Too much is at stake in the world for today's college graduates to live their lives without becoming involved, keynote speaker Karen Shepherd told Utah Valley Community College graduates during commencement exercises Saturday.

You will decide the course of your community, state, nation and world, she told the 1,075 graduates. Shepherd said the future depends on those who are educated and involved.Saturday's graduating class was one of the largest in the school's history. Graduates included students from 23 states and several foreign countries who earned a variety of one- and two-year degrees and certificates.

"What you decide to do in the aggregate is going to decide the future for all of us," said Shepherd, president of Webster Publishing and editor of Network and VII magazines. "You are the hope - our hope for a better future."

She said people can no longer sit idly by expecting to raise their families in a microcosm unaffected by events and people around them.

"I have found it impossible to be uninvolved, and I submit your lives are no different," Shepherd said. "You want what we all want. You want a quality life. But think about it. Quality does not just happen."

Whining is the least effective way to shape public policy, she said, urging graduates to roll up their sleeves, get to work and become active in making educated decisions.

"I want you to have opinions that have meaning for this world," she said. "Now is the time for you to fulfill the expectations of those who have invested in you."

Acting UVCC President Lucille Stoddard welcomed graduates and told them future generations will be influenced by their decision to get a college education.

"Once you learn, you have something that can't be taken from you," she said. But for knowledge to bear fruit, Stoddard told graduates, it must be combined with human dignity, which includes respect for self, others and the world.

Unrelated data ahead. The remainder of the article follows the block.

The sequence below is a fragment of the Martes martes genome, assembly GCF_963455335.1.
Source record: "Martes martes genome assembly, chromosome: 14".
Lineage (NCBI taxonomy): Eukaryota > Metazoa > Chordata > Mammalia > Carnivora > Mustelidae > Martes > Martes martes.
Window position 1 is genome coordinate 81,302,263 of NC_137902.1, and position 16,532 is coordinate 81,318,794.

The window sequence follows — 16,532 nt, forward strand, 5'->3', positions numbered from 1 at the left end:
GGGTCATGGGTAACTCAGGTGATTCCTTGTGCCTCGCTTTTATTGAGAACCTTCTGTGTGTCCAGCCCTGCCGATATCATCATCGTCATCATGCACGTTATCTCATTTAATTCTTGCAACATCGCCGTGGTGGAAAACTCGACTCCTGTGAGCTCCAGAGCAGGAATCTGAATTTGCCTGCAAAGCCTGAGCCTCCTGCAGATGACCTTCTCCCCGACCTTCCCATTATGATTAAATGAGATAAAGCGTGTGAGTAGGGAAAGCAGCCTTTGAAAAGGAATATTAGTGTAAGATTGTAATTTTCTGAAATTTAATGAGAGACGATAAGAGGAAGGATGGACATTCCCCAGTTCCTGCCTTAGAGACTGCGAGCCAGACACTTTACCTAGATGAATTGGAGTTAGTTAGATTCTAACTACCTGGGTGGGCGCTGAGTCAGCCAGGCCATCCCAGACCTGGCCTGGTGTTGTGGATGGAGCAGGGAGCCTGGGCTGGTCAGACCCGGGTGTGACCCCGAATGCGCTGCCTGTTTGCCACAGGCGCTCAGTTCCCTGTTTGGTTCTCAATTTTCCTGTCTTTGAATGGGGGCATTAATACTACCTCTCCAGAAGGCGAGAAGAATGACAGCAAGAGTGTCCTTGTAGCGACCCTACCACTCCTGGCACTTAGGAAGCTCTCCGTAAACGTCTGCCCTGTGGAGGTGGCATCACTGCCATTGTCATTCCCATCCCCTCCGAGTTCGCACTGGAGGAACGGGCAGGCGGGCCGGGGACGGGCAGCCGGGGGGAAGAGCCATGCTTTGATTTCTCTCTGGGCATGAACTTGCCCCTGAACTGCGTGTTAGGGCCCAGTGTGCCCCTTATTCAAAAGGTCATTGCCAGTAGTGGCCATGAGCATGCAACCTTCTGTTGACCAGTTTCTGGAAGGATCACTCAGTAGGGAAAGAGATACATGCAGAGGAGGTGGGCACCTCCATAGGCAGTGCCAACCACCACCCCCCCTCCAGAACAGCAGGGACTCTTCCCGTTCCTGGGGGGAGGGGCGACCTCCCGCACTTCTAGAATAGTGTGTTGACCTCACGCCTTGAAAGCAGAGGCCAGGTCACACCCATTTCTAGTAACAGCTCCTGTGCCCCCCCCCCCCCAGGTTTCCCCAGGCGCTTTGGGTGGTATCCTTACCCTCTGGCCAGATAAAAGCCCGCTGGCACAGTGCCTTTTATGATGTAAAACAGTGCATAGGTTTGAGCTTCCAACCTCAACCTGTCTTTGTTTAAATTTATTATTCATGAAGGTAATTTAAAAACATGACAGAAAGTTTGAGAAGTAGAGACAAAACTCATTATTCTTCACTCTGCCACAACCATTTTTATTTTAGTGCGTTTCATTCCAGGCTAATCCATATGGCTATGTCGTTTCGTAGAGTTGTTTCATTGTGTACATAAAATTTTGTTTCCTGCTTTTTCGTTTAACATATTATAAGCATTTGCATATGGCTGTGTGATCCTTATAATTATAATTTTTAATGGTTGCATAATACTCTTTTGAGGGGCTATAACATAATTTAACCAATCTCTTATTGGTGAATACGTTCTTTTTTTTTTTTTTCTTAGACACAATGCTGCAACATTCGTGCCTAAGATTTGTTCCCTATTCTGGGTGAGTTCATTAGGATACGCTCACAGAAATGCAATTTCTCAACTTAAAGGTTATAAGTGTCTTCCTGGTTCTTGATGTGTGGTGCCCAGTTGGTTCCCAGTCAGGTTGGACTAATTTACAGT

"Whatever you achieve, achieve it ethically so dignity itself becomes a part of your own human endeavor," she said.

Additional speakers were former student body president Ben Gould, acting student body president Steve Stewart and valedictorian Mark Robbins.

Other valedictorians recognized Saturday were Norma Gould, Debra Ledingham, Gary Stringham and Jill Ann Young.

Gould encouraged graduates to be loyal to themselves, their fellow man and their country.

"If I could leave a message, I would say unto you to truly do all you can to make America one nation under God through loyalty," he said. "Do your very best in all your endeavors and maintain the highest level of integrity."

Robbins reminded graduates that learning doesn't end at graduation, and he stressed honesty and hard work.

"Work is the means by which we put our education into action," he said. "One who applies what he knows is infinitely more valuable than one who knows everything and does not apply it."

Stewart read a short essay by Robert Faughum, in which the author says all that people ever need to know in life they learned in kindergarten.

"It is still true. No matter how old you are, when you go out into the world, it is best to hold hands and stick together," he said. "And remember, graduates, hold onto you dreams. For they just might come true."

During commencement, the college presented Raymond Noorda, president of Novell Inc., an honorary associate of science degree.

Lisa Bond, student body activities vice president, gave the invocation.

And 1988-89 student body president Jim Woods gave the benediction. Bernice Williams provided prelude and postlude music, and the UVCC Program Bureau presented a musical selection.